In Re: Heckmann Corporation Securities Litigation

Filing 212

MEMORANDUM ORDER re #181 Objections to 175 Order by Magistrate Judge Thynge are OVERRULED. Signed by Judge Leonard P. Stark on 1/16/13. (ntl)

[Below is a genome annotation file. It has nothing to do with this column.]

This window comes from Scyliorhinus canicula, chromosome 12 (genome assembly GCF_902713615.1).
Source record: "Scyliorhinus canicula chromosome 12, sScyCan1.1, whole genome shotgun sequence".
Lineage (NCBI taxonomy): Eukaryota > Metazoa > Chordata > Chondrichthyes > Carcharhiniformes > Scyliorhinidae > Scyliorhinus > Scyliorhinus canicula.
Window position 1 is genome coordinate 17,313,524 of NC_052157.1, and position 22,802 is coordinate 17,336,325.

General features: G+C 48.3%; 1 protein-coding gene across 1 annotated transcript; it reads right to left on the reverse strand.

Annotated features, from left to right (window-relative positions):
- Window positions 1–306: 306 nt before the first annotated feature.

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l ! l IN THE UNITED STATES DISTRICT COURT DELAWARE FOR THE DISTRICT or IN RE: HECKMANN CORPORATION SECURITIES LITIGATION C.A. No. 10-378-LPS-MPT MEMORANDUM ORDER I WHEREAS, Magistrate Judge Mary Pat Thy~ge, during a teleconference on October 4, I 2012 (see D.l. 177) ("Tr.") denied in an oral order (Dfl. 175) ("Order") Defendants' Motion to Enter Proposed Briefing Schedule (D.I. 165); I WHEREAS, Defendants filed timely objectiops to the Order on October 18,2012 (D.I. 181) ("Objections"); i WHEREAS, Lead Plaintiff Matthew Haberk<fn ("Plaintiff') responded to the Objections on November 1, 2012 (D.I. 194); WHEREAS, the Court has reviewed Defendapts' Objections and Plaintiffs response in order to determine whether the Order constitutes an aibuse of discretion, see Quantum Loyalty ! i Sys. Inc. v. TPG Rewards Inc., 2012 WL 1134779, atl*1 (D. Del. Apr. 4, 2012) (stating that I I "discretionary decisions are reviewed for abuse of di~cretion"); D.l. 181 at 5 (agreeing that applicable standard of review is abuse of discretion); : NOW THEREFORE, IT IS HEREBY ORDEfmD that the Objections are OVERRULED. 1. Defendants argue that Magistrate Jud~e Thynge abused her discretion by refusing I to schedule for briefing or hearing their motion for pcVtial summary judgment. They contend that their motion "presents a pure question of law, not req~iring any discovery" for resolution. 1 l I 1 (Objections at 1) They further argue that judicial efficiency would be promoted by resolution of their summary judgment motion, as it "would reduce the case from one in which Plaintiff is seeking to recover in excess of $500 million to one with well less than $100 million of exposure." (!d.) Defendants fault Judge Thynge for improperly assuming that Plaintiff would file a motion to stay summary judgment briefing pursuant to Federal Rule of Civil Procedure 56( d) and further presuming Plaintiff would obtain such a stay. (!d. at 3) Finally, Defendants assert that the scheduling order governing this case permitted them to file their motion for partial summary judgment and there was no good cause for Judge Thynge effectively to amend that order. (Id.) 2. The Court disagrees with each of Defendants' contentions and finds no abuse of discretion. While Defendants may have a different view as to how to promote judicial efficiency l i in this case, that determination is left to the sound discretion of the Magistrate Judge, and here her decision not to permit early and serial summary judgment motions is entirely reasonable. Defendants cite no binding nor persuasive authority for their suggestion (see Objections at 6-8) that a judge lacks authority to determine when and how often to permit parties to file and brief l case dispositive motions. 3. While it is true that Judge Thynge was concerned that Plaintiffs would oppose Defendants' motion to enter a briefing schedule for their motion for partial summary judgment by seeking a stay of briefing (pursuant to Rule 56(d)) while they completed discovery (see Tr. at 63-65, 69), it is also true that Plaintiffs indicated they would likely seek such a stay (see id. at 69) and that such stays are "almost uniformly granted" (id. at 64). In any event, Judge Thynge's I other (and primary) reason for denying Defendants' request- as she carefully explained: "I don't i 2 I \ I I 1 I intend to do serial summary judgment motions ... because that's going to result in potentially serial objections to my reports and recommendations, which will then result in additional time and potential delay in this schedule, particularly with discovery" (id. at 63)- fully justified her discretionary decision. l 4. Finally, Judge Thynge's ruling is consistent with the scheduling order, which expressly reserved to her the authority to enter (or not) a proposed briefing schedule for casedispositive motions, if and when any such proposal was presented to her. (D.I. 140 ~ 10) ("The parties will meet and confer regarding [case dispositive motion] briefing schedules and page limits for these motions prior to filing and will present proposals as to briefing schedules and page limits to the Court.") (emphasis added) Moreover, to the extent the scheduling order required amendment in order to be made consistent with Judge Thynge's intent that there not be serial summary judgment motions (see Tr. at 63), there is certainly good cause for such an amendment. See generally US. v. Pearson, 2012 WL 3249460, at* 1 (D. Del. Aug. 7, 2012) ("[T]he Court always retains discretion to modify the Scheduling Order.") (citing Fed. R. Civ. P. 6, 16). January 16, 2013 Wilmington, Delaware l l ~ J J J I 1 3 i ; l l l ! J i I

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